Back to ‘Suburbia’

Do you remember the kids in your hometown that used to smokecigarettes and drink beer on the corner all day? Well, now’s yourchance to revisit them in Jayson Kochan’s production of EricBogosian’s play, “Suburbia.”

I got a chance to talk to Kochan, the director of the show. Hesaid, “The whole show is basically about kids stuck in a suburbansetting, the different reasons they try to escape and the certainobstacles that they run into when they’re trying to escape, and howit’s really easy to get caught in that void … just hanging outdrinking beer, not really doing anything.”

In Kochan’s production, Paul Glazier successfully creates atruly pathetic lead named Jeff. I saw Monday’s dress rehearsal, andevery time Jeff started an argument with his girlfriend Sooze(played by Erin Way) I found myself wishing that for Jeff’s ownsake he would overcome his angry ennui and do something with histime other than smoke cigarettes and watch his best friend Tim(Steve Brian) drink Pabst from morning till night while verballybashing all non-whites.

Richard Linklater (of “Dazed and Confused” and “Slacker” fame)adapted the play into a film that came out in 1996. The racialtensions that the movie version softened up threaten to erupt intoviolence in Kochan’s version. The character Tim, played by SteveBrian, made me jump out of my chair when he abruptly struck a metaldumpster with a baseball bat while threatening a Pakistaniconvenience store employee. Jeff’s frequent tolerance of Tim,coupled with his belated attempt to restrain his abusive friend,tells us that Jeff is only willing to act when it becomes apparentthat if he doesn’t, a catastrophe will come to pass.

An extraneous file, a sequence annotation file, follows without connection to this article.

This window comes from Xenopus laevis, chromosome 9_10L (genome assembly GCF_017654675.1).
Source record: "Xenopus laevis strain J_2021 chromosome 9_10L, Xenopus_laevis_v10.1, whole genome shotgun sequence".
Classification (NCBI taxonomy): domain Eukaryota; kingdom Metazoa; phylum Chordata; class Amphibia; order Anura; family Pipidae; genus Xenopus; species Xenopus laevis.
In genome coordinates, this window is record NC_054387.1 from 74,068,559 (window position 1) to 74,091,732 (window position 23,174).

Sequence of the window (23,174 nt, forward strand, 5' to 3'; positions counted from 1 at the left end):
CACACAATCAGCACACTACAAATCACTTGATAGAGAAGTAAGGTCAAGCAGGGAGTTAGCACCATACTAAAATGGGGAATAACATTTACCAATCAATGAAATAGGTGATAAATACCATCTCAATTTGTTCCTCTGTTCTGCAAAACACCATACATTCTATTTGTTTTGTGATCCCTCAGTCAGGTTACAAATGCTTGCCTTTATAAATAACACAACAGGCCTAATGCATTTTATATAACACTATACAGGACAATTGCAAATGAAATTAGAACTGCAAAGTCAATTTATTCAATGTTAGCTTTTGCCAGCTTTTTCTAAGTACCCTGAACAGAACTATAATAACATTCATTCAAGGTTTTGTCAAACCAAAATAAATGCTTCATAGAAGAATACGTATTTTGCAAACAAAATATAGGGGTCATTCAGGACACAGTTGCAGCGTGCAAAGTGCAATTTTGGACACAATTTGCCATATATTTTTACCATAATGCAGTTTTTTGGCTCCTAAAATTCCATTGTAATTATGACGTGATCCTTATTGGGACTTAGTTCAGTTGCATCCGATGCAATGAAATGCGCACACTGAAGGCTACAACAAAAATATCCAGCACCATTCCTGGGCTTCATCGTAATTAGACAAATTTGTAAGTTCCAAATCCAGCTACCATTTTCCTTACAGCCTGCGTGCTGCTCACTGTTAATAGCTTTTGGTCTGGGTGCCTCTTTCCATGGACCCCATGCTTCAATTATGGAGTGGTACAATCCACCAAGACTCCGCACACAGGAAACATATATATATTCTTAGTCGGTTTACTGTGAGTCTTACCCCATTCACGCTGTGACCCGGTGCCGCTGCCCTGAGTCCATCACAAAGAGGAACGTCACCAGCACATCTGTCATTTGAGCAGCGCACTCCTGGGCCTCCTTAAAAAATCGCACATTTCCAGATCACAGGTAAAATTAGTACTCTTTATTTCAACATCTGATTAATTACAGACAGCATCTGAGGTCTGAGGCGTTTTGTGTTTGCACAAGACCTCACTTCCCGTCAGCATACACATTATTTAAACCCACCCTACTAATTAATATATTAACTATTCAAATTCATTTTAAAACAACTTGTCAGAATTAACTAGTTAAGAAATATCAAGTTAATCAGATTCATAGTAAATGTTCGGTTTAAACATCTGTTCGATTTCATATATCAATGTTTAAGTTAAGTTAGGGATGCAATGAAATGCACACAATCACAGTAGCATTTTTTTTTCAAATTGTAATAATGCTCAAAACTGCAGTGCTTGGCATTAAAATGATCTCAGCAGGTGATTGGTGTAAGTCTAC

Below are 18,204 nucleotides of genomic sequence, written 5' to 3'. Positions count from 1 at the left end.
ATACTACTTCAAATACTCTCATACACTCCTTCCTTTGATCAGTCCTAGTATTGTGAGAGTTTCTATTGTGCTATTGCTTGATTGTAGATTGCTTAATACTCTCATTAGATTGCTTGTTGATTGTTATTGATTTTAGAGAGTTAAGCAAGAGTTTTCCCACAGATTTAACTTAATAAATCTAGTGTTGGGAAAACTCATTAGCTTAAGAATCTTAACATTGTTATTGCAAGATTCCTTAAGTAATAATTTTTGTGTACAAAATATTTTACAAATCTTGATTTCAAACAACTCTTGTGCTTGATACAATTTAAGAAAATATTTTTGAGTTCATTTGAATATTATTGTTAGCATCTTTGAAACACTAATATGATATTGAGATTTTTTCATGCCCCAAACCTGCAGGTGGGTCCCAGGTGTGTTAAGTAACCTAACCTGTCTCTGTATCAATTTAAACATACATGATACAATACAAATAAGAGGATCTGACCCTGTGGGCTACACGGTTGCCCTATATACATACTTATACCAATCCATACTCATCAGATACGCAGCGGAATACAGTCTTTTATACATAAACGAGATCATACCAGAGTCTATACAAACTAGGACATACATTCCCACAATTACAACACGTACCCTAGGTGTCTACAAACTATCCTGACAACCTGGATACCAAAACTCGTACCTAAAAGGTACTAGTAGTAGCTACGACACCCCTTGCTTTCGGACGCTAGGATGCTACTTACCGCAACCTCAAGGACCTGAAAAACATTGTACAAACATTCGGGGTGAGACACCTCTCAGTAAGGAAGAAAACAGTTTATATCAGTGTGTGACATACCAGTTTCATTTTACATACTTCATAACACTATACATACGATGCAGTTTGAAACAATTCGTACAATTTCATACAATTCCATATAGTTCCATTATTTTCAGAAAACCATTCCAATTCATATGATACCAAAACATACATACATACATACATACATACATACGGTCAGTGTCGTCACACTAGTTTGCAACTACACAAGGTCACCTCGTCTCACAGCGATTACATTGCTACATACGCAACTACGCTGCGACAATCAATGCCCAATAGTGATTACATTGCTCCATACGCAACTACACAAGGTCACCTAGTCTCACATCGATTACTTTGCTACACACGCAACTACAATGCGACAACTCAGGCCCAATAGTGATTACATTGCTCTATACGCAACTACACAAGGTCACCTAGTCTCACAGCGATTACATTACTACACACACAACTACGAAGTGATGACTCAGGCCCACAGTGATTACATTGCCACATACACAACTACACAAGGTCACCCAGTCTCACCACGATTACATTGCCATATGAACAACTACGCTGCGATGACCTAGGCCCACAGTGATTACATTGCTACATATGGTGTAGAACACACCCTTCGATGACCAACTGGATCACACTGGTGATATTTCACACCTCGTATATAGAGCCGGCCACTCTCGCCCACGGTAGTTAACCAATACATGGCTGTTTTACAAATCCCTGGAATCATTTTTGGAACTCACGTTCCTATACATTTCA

This dangerous habit of waiting until the last minuteforeshadows the gloomy possibility that Jeff will never get out ofhis native suburban town or feel content with his environment.

But there is still some hope for these kids. When an old friendwho’s become a successful MTV generation rock star comes home tovisit them, he becomes enamored of Sooze’s gritty, leftistperformance art. Sooze dreams of New York City and a career as anartist.

The rock star character Pony (played by Brian Koch), representsthe real possibility of escape from suburbia. Even though he hasescaped, he proclaims that, “life on the road is hell.” Sooze’schin-up attitude opens the possibility of a chance to take on theworld outside of suburbia for her.

The Theatre Arts Student Organization (TASO) asked Kochan todirect a spring play. In order to direct a show in the StudioTheatre, you have to complete two directing classes. Only aboutfour current PSU students have completed this Directing I and IIseries and, as one of them, Kochan was a logical choice ofdirector. He said, “Someone recommended this, there was a reallylarge interest in the script in the department .”

The convenience store employee, Norman, played by Jihad Qutub,is a believer in the American Dream. He states that when he getshis engineering degree in two years and he’s swimming in hisswimming pool, it’ll all be “very fucking OK.” This statement seemsdated now that the Silicon Valley’s once inflated stocks, whichwere thriving in 1994, have come back down to earth andconsequently many engineers have been laid off. But Kochan didupdate the slang; he told me that they changed “def” to”tight.”

Jayson Kochan and Brian Koch are putting on a rock concert inthe reception room before each play with music by the band DreamGirl. “The band [plays] really shallow, political folk rock. Theyopen up for Midnight Whore [in the play]. When he [Pony] meets upwith [the other characters] he had just gotten done playing aconcert in an arena in their town, so we’re going to try and treatit like that show.”

Overall, this is an engrossing play. The relationships betweenthe characters are familiar and believable. The actors’interactions are convincing throughout a range of moods: awkwardlysilent, brazenly flirtatious or borderline violent. And how can youpass up seeing Dream Girl in such an intimate venue when they’rehot off their U.K. tour?


Studio Theater
Lincoln Hall, Rm. 115
1620 S.W. Park Ave.
Fri., Sat. and Sun. April 23 through May 2
7:30 p.m. (w/ Dream Girl at 7 p.m.)